A coronavirus test for anyone? In Iceland, it's happening

As other countries limit tests, Iceland has undertaken an ambitious model to test anyone who is willing.|

In coronavirus hot spots around the globe, hospitals are so overwhelmed with sick patients that they're running out of lifesaving supplies. And in many places, testing for the virus has been reserved for people who meet specific medical and travel-related criteria.

But one of the challenges that has made the pandemic so difficult to control is that research increasingly suggests a large number of people infected with the virus may show no symptoms - as many as 25%, according to U.S. officials. That means that in places with limited testing, doctors and scientists know they are missing people who are infected with the virus - and may be spreading it to others.

So what if anyone could be tested?

That's what scientists in Iceland are now trying to make happen - and they hope their approach could yield important insights that will not only help the country handle its own outbreak more efficiently, but also help researchers elsewhere.

In late February, Iceland confirmed its first case of the virus: a patient who had recently returned home after a trip to Italy. Over the next several weeks, as the pandemic seeped into communities around the world, other cases began to pop up across the island, home to about 364,000 people.

Icelandic officials quickly embarked on an ambitious contact-tracing initiative that helped identify and isolate individuals who had come into contact with people diagnosed with the virus - and urged them into isolation.

Meanwhile, the Reykjavik-based deCODE Genetics, a subsidiary of U.S.-based biotechnology company Amgen, teamed up with the country's public health officials to rapidly expand the country's testing capacity.

Now, anyone in Iceland who wants to be tested for coronavirus can be. They do not need to have recently traveled abroad or have come into contact with anyone diagnosed with the virus. They don't even need to show any symptoms.

The initiative has drawn thousands of people from the general population in for testing. Between swabs carried out free by deCODE and those conducted at Icelandic hospitals for those showing symptoms, about 19,500 people - more than 5% of the country's total population - had been tested for the virus as of Wednesday. More than 1,200 cases had been confirmed, and two people had died. More than 7,800 others were in quarantine, and more than half of those who had been diagnosed with the virus were already in quarantine at the time of their diagnosis, according to official government data.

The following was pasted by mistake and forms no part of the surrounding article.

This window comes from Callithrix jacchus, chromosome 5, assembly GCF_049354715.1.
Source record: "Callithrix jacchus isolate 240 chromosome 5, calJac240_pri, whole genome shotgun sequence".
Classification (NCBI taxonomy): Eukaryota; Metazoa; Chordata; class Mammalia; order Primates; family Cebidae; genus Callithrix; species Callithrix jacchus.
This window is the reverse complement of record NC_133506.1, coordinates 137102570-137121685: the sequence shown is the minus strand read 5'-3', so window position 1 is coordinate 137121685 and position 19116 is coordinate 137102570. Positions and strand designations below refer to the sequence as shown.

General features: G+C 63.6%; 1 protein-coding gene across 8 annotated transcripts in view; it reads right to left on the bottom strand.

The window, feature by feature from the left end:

As a point of comparison, the United States had conducted more than 1.1 million tests as of Wednesday, according to the COVID Tracking Project, which would amount to testing roughly 0.34% of the total population. (My Washington Post colleagues wrote last week that the United States has ramped up its testing in recent weeks but still lags behind many other countries in tests per capita.)

"It looks to us now that we have this relatively under control in Iceland," Kari Stefansson, chief executive of deCODE Genetics, told this column. "We are clearly optimistic and we will continue to screen. We are increasing the effort."

The deCODE testing in Iceland is free, but Stefansson said the data collection isn't considered completely random, because individuals still opt in to the swab and "those who respond are most likely to be those who are more concerned than the rest of the population."

Still, the results have provided some interesting data. Of those who tested positive, Stefansson said, about half were asymptomatic at the time of their testing, though they could have developed symptoms later on. The tests have also revealed genetic information that researchers can use to trace the virus's geographic spread.

Kristjana Asbjornsdottir, an acting assistant professor of epidemiology at the University of Washington, said that the widespread testing in Iceland means "the numbers [Iceland has] are probably quite reflective of the true epidemic."

That has allowed Iceland to make informed decisions about what a proportional response to the outbreak looks like, she said, a response that has been aided by Icelandic government officials who have "taken their cue from public health authorities instead of the other way around."

Some businesses have closed, but Iceland's schools were only partially closed in response the pandemic. While social distancing has been encouraged, small groups can still meet.

The country's small population has strong social networks that make navigating society at a time of crisis less complicated than in larger countries, noted Thor Aspelund, a professor of biostatistics at the University of Iceland who is providing modeling and forecasting assistance to the country's response team. And because of Iceland's small size, data is centralized, not spread out over 50 states as it is in the United States.

Iceland's latest prediction model suggests that 1,700 people will be diagnosed with covid-19 in the country but that the number could reach as high as 2,800 in a much worse scenario, and that hospitals will probably be most burdened in mid-April.

In the meantime, scientists and medical professionals in Iceland plan to keep testing, isolating and keeping track of cases, which they can now more easily identify.

Curious to know if he has already been exposed to the virus, Aspelund, who hasn't felt sick, signed up for an appointment to be tested through deCODE on Friday.

"I'm going to be a data point," he said, "in a hopefully negative test finding."

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